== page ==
On 2 December the ABNC wrote to its agent to explain that he had misunderstood its telegram.  It could not use the old plates owing to the fact that they were worn out, but could use the original die and simply produce new plates so the new notes would be exactly similar to those furnished in 1894. Hence they still have the anachronistic ‘en moneda de plata de cuño Mexicano’ rather than the more correct ‘a la par en efectivo’ .

On 13 January 1914 the bank ordered a further 100,000 $1 notes, Series C, with the signatures specified as being Martín Falomir as Consejero and Juan A. Creel as GerenteABNC letter Charles T. Blackmore,  Mexico, to ABNC, New York, 20 January 1914.

Enrique Creel, on 19 January, asked the ABNC to leave the signature of the Consejero on the $1 note blank but the company replied on 21 January that there was no Consejero, rather Presidente, and that they had printed the notes according to the initial instructions and were shipping some notes the next day. They asked for further instructions but suggested that since some notes bore Luis Terrazas’ signature, the bank might prefer to have the remaining notes the same. On 22 January they were told to continue with Terrazas’ signature.

On 22 January the ABNC shipped 10,000 $1 notes (Series A, Nos. 000001-010000) on board the S.S. Monterey via Veracruz to the Banco Central Mexicano in Mexico City and on 29 January shipped the remaining 190,000 on board the SS Morro Castle.

Print dateBook dateOther dateSerfromtoDate
(Type 8a)
Sig1
(Gerente)
Sig2
(Presidente)
Sig3
(Interventor)
Nov 1913
22 Jan 19141;
3 Feb 19142:
7 Feb 19143
A 000001 010000
E.C.Creel L.Terrazas
29 Jan 19141 010001 100000
B 100001 200000

However, when the notes arrived, it was realised that the ABNC had used Enrique C. Creel’s signature, rather than Juan A. Creel’s, for the GerenteABNC telegram, Charles T. Blackmore to ABNC, New York, 10 February 1914. Since this was unacceptable the ABNC reprinted the notes, leaving the signatures blankThe ABNC records note that the $1 face plate was altered on order F3985 by removing the year date, Serie letter and signatures (ANBC), and the original notes were cremated in Mexico City on 13 March 1914 in the presence of Charles T. Blackmore, ABNC’s resident agent, and representatives of the Banco Minero and the Banco Central Mexicano.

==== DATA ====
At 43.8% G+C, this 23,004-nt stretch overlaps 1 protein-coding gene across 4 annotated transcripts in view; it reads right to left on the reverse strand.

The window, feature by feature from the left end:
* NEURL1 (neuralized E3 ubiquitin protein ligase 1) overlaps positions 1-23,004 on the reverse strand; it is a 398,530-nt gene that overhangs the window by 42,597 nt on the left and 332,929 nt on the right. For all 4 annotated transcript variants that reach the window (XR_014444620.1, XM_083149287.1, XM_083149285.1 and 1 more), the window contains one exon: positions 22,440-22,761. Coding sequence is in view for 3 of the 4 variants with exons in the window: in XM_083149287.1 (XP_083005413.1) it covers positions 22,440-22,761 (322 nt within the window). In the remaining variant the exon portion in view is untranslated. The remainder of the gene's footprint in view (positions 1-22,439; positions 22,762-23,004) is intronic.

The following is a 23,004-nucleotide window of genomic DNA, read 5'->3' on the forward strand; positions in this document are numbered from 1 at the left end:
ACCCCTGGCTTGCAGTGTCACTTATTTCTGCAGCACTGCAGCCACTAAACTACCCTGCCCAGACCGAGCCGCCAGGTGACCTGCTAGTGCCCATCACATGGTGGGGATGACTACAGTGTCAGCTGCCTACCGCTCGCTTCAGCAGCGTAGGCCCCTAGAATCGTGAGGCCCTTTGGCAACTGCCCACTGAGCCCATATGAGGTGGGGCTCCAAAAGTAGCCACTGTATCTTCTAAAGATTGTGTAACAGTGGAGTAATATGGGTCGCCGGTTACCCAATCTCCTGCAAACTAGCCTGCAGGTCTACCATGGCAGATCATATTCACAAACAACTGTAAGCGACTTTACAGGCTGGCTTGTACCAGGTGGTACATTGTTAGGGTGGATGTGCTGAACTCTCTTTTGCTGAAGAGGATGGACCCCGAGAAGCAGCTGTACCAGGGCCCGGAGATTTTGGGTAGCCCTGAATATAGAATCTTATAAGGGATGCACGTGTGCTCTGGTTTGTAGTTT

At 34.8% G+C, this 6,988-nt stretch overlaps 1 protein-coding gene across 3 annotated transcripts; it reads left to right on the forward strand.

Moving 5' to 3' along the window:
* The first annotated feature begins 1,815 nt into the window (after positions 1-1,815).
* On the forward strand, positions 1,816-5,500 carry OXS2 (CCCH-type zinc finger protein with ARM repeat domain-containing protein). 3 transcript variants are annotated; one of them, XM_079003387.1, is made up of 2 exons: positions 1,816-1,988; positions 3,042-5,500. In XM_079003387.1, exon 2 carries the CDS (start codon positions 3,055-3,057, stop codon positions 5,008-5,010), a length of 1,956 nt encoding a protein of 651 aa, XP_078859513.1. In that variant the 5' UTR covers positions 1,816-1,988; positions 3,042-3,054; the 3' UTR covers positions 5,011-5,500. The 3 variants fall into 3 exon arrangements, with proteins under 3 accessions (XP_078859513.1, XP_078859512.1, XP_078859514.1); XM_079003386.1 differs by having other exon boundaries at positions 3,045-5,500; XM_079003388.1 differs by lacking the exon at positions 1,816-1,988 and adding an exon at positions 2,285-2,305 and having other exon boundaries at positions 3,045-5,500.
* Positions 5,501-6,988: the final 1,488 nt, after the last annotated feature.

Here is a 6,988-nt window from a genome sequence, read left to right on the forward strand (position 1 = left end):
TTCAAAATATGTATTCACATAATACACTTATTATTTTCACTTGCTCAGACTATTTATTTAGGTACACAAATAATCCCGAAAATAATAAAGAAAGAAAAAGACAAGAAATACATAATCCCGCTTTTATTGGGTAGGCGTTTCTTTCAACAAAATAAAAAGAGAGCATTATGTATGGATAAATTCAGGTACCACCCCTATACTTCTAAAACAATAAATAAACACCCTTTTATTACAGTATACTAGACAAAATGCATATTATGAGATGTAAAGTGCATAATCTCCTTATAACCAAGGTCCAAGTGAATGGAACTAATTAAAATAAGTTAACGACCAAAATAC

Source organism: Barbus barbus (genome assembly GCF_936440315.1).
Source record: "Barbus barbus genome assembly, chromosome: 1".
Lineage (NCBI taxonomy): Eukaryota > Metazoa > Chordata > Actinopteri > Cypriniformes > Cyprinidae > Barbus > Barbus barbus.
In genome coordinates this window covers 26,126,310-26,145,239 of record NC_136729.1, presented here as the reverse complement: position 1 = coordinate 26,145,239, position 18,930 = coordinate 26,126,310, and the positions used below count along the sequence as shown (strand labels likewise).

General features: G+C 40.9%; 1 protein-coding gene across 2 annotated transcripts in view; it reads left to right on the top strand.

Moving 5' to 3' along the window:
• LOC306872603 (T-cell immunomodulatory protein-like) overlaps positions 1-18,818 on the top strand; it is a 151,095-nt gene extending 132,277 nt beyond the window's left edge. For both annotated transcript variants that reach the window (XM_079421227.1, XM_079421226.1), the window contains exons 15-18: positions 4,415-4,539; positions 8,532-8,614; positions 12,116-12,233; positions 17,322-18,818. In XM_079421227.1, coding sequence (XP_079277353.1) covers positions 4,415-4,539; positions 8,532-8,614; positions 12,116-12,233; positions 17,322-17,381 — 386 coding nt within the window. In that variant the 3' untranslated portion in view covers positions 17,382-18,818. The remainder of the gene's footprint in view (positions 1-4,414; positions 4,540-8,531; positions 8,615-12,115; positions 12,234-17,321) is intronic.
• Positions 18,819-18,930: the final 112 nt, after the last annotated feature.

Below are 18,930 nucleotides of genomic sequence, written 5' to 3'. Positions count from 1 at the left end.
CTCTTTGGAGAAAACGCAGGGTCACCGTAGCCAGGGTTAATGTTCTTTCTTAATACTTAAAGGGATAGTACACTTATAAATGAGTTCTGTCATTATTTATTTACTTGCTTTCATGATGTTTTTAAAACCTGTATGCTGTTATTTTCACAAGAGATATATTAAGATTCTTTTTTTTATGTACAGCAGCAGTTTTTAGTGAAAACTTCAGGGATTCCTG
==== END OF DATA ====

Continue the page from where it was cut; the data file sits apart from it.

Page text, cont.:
Print dateBook dateOther dateSerfromtoDate
(Type 8a)
ContraseñaSig1
(Gerente)
Sig2
(Presidente)
Sig3
(Interventor)

11 July 1914 1:
3 Feb 19142:
7 Feb 19143
A 000001 100000 23/04/1914 J.A.Creel L.Terrazas Casa Madrid

1;
23 June 19144;
23 June 19145

B 100001 200000
Jan 1914 20 May 1914 25 Feb 19141:
23 June 19145
C 240001 245000 24/04/1914 213 J.A.Creel L.Terrazas Casa Madrid
245001 250000 222
4 March 19141:
23 June 19145
250001 255000 233
255001 260000 305
260001 265000 308
265001 270000 341
270000 275000 362
275001 280000 415
280001 285000 424
285001 290000 444
290001 295000 452
295001 300000 465
29 May 1914 25 Feb 19141:
23 June 19145
200001 205000 001
205001 210000 003
210001 215000 005
215001 220000 007
220001 225000 009
225001 230000 128
230001 235000 131
235001 240000 144
Mar 1914 11 July 1914 15 April 19141:
23 June 19145
D 300001 310000 23/04/1914 115 J.A.Creel L.Terrazas Casa Madrid
310001 320000 125
320001 330000 161
330001 340000 098
340001 350000 650
350001 360000 732
360001 370000 750
370001 380000 815
380001 390000 933
390001 400000 222
25 July 1914 21 May 19141:
6 July 19146:
7 July 19147
E 400001 500000 07/07/1914 J.A.Creel L.Terrazas Casa Madrid
410001 420000 433
420001 430000 434
430001 440000
440001 450000 643
450001 460000 666
460001 470000 715
470001 480000 735
480001 490000 745
490001 500000 777
Mar 1914 7 Aug 1914 12 June 19141:
6 July 19146:
7 July 19147
F1 500001 505000 22/06/1914 725 J.A.Creel L.Terrazas Martinez
F2 505001 510000 613
F3 510001 515000 575
F4 515001 520000 444
F5 520001 525000
F6 525001 530000 222
F7 530001 535000 118
F8 535001 540000 919
F9 540001 545000 834
F10 545001 550000 718
G1 550001 555000 632
G2 555001 560000 544
G3 560001 565000 436
G4 565001 570000 319
G5 570001 575000
G6 575001 580000 117
G7 580001 585000 817
G8 585001 590000 939
G9 590001 595000 001
G10 595001 600000 232

Notes in 'Other date':
1. date dispatched by ABNC CONDUMEX, Fondo Creel, 92, 23566
2. date requested authorisation by Secretaría de Hacienda CONDUMEX, Fondo Creel, 85, 21987
3. date authorised CONDUMEX, Fondo Creel, 92, 23578
4. date requested authorisationCONDUMEX, Fondo Creel, 86, 22028
5. date authorisedCONDUMEX, Fondo Creel, 92, 23566
6. date requested authorisationCONDUMEX, Fondo Creel, 86, 22030
7. date authorisedCONDUMEX, Fondo Creel, 86, 22031

The original two tint plates (#1 and #2) made on 24 July 1888, two face plates (#2 and #3) made on 19 November 1894, two face plates (#A8 and #A9) made on order F4148, and two back plates (#A7 and #A8) made on order F4087 were all cancelled on 13 April 1932ANBC.